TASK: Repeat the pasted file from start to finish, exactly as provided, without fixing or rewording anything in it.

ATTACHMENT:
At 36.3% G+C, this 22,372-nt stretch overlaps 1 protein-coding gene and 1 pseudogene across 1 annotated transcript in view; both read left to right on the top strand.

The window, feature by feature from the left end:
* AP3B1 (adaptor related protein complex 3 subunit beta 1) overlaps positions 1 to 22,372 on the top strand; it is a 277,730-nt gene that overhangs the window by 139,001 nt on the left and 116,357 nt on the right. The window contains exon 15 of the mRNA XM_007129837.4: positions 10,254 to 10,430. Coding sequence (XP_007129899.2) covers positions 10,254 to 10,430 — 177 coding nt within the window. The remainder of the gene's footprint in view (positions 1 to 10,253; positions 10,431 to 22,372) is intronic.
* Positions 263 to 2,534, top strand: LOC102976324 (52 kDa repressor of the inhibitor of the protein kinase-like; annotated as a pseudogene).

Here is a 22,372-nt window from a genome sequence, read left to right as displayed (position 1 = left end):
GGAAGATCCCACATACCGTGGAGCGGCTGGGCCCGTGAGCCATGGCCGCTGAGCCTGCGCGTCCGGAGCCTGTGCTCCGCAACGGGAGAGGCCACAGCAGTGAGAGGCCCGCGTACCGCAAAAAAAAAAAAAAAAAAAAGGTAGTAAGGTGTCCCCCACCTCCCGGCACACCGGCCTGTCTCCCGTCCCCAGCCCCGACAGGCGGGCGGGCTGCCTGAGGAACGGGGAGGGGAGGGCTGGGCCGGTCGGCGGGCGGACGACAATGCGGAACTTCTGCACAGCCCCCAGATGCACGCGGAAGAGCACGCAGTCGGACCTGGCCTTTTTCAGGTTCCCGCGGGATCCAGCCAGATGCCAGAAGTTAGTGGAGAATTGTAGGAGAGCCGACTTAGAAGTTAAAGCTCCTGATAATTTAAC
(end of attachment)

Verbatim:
At 36.3% G+C, this 22,372-nt stretch overlaps 1 protein-coding gene and 1 pseudogene across 1 annotated transcript in view; both read left to right on the top strand.

The window, feature by feature from the left end:
* AP3B1 (adaptor related protein complex 3 subunit beta 1) overlaps positions 1 to 22,372 on the top strand; it is a 277,730-nt gene that overhangs the window by 139,001 nt on the left and 116,357 nt on the right. The window contains exon 15 of the mRNA XM_007129837.4: positions 10,254 to 10,430. Coding sequence (XP_007129899.2) covers positions 10,254 to 10,430 — 177 coding nt within the window. The remainder of the gene's footprint in view (positions 1 to 10,253; positions 10,431 to 22,372) is intronic.
* Positions 263 to 2,534, top strand: LOC102976324 (52 kDa repressor of the inhibitor of the protein kinase-like; annotated as a pseudogene).

Here is a 22,372-nt window from a genome sequence, read left to right as displayed (position 1 = left end):
GGAAGATCCCACATACCGTGGAGCGGCTGGGCCCGTGAGCCATGGCCGCTGAGCCTGCGCGTCCGGAGCCTGTGCTCCGCAACGGGAGAGGCCACAGCAGTGAGAGGCCCGCGTACCGCAAAAAAAAAAAAAAAAAAAAGGTAGTAAGGTGTCCCCCACCTCCCGGCACACCGGCCTGTCTCCCGTCCCCAGCCCCGACAGGCGGGCGGGCTGCCTGAGGAACGGGGAGGGGAGGGCTGGGCCGGTCGGCGGGCGGACGACAATGCGGAACTTCTGCACAGCCCCCAGATGCACGCGGAAGAGCACGCAGTCGGACCTGGCCTTTTTCAGGTTCCCGCGGGATCCAGCCAGATGCCAGAAGTTAGTGGAGAATTGTAGGAGAGCCGACTTAGAAGTTAAAGCTCCTGATAATTTAAC